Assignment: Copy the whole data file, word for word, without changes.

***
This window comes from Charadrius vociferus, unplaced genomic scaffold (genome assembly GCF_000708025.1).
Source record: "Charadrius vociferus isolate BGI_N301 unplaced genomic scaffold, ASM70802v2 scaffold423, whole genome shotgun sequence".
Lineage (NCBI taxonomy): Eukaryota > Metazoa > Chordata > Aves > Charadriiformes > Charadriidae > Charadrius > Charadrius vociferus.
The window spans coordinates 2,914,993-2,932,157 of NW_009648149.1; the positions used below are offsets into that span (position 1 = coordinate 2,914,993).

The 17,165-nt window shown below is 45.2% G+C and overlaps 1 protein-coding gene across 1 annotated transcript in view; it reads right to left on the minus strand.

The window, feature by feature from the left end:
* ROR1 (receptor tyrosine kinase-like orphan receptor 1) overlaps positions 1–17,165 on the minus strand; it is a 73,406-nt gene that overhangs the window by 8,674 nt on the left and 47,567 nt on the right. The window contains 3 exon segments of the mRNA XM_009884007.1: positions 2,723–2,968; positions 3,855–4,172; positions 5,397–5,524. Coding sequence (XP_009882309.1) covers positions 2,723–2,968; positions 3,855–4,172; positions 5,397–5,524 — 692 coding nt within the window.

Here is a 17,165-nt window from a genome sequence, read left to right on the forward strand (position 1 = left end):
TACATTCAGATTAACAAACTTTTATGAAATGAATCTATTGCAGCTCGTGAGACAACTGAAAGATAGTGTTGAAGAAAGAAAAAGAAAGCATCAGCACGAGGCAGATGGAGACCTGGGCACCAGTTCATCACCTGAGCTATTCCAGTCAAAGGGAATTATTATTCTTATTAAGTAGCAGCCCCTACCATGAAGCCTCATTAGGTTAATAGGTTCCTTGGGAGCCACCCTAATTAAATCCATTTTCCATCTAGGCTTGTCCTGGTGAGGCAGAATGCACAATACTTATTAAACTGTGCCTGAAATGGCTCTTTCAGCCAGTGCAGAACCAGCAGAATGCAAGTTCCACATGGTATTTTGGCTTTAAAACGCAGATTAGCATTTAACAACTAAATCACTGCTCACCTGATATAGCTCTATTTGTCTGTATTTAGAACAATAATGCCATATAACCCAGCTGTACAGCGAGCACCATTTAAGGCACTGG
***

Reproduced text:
This window comes from Charadrius vociferus, unplaced genomic scaffold (genome assembly GCF_000708025.1).
Source record: "Charadrius vociferus isolate BGI_N301 unplaced genomic scaffold, ASM70802v2 scaffold423, whole genome shotgun sequence".
Lineage (NCBI taxonomy): Eukaryota > Metazoa > Chordata > Aves > Charadriiformes > Charadriidae > Charadrius > Charadrius vociferus.
The window spans coordinates 2,914,993-2,932,157 of NW_009648149.1; the positions used below are offsets into that span (position 1 = coordinate 2,914,993).

The 17,165-nt window shown below is 45.2% G+C and overlaps 1 protein-coding gene across 1 annotated transcript in view; it reads right to left on the minus strand.

The window, feature by feature from the left end:
* ROR1 (receptor tyrosine kinase-like orphan receptor 1) overlaps positions 1–17,165 on the minus strand; it is a 73,406-nt gene that overhangs the window by 8,674 nt on the left and 47,567 nt on the right. The window contains 3 exon segments of the mRNA XM_009884007.1: positions 2,723–2,968; positions 3,855–4,172; positions 5,397–5,524. Coding sequence (XP_009882309.1) covers positions 2,723–2,968; positions 3,855–4,172; positions 5,397–5,524 — 692 coding nt within the window.

Here is a 17,165-nt window from a genome sequence, read left to right on the forward strand (position 1 = left end):
TACATTCAGATTAACAAACTTTTATGAAATGAATCTATTGCAGCTCGTGAGACAACTGAAAGATAGTGTTGAAGAAAGAAAAAGAAAGCATCAGCACGAGGCAGATGGAGACCTGGGCACCAGTTCATCACCTGAGCTATTCCAGTCAAAGGGAATTATTATTCTTATTAAGTAGCAGCCCCTACCATGAAGCCTCATTAGGTTAATAGGTTCCTTGGGAGCCACCCTAATTAAATCCATTTTCCATCTAGGCTTGTCCTGGTGAGGCAGAATGCACAATACTTATTAAACTGTGCCTGAAATGGCTCTTTCAGCCAGTGCAGAACCAGCAGAATGCAAGTTCCACATGGTATTTTGGCTTTAAAACGCAGATTAGCATTTAACAACTAAATCACTGCTCACCTGATATAGCTCTATTTGTCTGTATTTAGAACAATAATGCCATATAACCCAGCTGTACAGCGAGCACCATTTAAGGCACTGG